March 31, 2023
When the stock market starts talking about animals – more specifically “bulls” and “bears” – retail shareholders should take note. Simply put, a bull market is a sustained period when investment prices are rising in a financial market while a bear market is a sustained period when investment prices are falling.
It is important to note that neither is inherently good or bad for retail investors. But depending on whether we are in a bull or bear market could mean individual shareholders might want to change their investment strategies.
Because bear markets usually precede or run parallel to a recession, retail shareholders often seek out defensive investing strategies and look for assets that deliver a steadier return. The opposite is true as well: Many investors turn to a higher allocation of stocks in a bull market as they seek higher returns.
Neither market is better than the other from an investing standpoint. Retail shareholders can make money investing in both bull and bear markets. Much more important than whether the market is in a bull or bear market is timing – buying low and selling high.
Many retail shareholders turn to stocks in a bull market where the potential for higher returns is present, buying stocks early in the bull market and selling them prior to the peak and the start of a bear market. During bear markets, some investors turn to a defensive strategy that might include investing in more dividend-paying stocks.
Bull and bear markets are cyclical; they don’t last forever. Markets in the U.S. have going through many bull markets, which started with the boom after World War II. The longest bull market, which lasted from 2009 to 2019 began after the collapse of the U.S. housing market. Bull markets are sustained periods where investor and public confidence is high and investors expect the value of stocks to rise.
When the economy begins to sour, bull markets hit what’s known as a “speculative bubble” – a high point in the value of the stock market when asset values are fueled more by optimism than actual value. At some point, the bubble pops, stock prices drop and the bull market comes to an end.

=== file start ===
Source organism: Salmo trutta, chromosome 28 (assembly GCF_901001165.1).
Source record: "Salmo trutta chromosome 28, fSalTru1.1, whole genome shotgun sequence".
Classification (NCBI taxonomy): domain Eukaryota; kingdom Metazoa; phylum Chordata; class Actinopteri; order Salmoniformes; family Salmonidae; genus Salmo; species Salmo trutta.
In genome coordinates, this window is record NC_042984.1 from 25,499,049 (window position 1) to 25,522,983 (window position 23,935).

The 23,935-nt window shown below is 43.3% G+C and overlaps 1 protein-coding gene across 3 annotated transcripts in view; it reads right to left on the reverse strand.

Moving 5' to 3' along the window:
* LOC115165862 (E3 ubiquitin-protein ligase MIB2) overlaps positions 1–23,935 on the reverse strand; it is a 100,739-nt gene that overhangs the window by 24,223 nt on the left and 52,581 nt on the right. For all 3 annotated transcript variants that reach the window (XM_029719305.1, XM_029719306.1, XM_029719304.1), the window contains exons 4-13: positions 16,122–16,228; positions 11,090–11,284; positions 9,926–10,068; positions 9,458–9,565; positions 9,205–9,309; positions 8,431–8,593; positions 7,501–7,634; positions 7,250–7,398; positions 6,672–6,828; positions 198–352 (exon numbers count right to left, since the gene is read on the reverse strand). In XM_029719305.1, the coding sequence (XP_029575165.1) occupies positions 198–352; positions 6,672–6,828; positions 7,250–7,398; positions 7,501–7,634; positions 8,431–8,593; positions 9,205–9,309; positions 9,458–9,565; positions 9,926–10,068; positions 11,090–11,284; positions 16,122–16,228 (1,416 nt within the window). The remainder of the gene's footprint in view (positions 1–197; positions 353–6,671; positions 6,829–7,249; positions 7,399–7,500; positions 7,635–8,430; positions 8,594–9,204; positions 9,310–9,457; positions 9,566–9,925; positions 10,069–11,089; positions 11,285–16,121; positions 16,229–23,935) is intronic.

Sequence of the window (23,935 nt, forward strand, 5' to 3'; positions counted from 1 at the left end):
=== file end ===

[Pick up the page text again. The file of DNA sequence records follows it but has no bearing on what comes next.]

A bear market begins when a stock or broad index (like the S&P 500) falls at least 20% from its most recent high. The opposite is a bull market, when prices rise at least 20% from bear market lows. Between 1947 and 2022, there have been 14 bear markets, ranging in length from one month to 1.7 years, and in severity from a 51.9% drop in the S&P 500 to a decline of 20.6%, according to an analysis by First Trust Advisors.
Bear markets are can be caused by different events. The Great Depression caused one of the most famous bear market and the current bear market was caused by the Fed tightening interest rates to control inflation and the first European land war since World War 2.
The S&P 500 began to lose steam last January, but it didn’t officially enter a bear market until June 13, 2022. How long will it last? It is difficult to tell, but the longest bear market in history occurred in the wake of the dot-com bubble burst in the early 2000s, lasting 929 days. The shortest bear in spring 2020 lasted just 33 days. The average length of a bear market is 388 days. Excluding the longest and shortest bear markets, the average length is around 330 days, though there are no guarantees of when a market will rebound or whether it will remain in a bear market.
So as a retail shareholder, it is important to remember that timing is more important than whether stocks are facing a bear or bull market. Bear and bull markets come and go, but figuring out when they might begin or end is more important for individual investors than which one we happen to be in.
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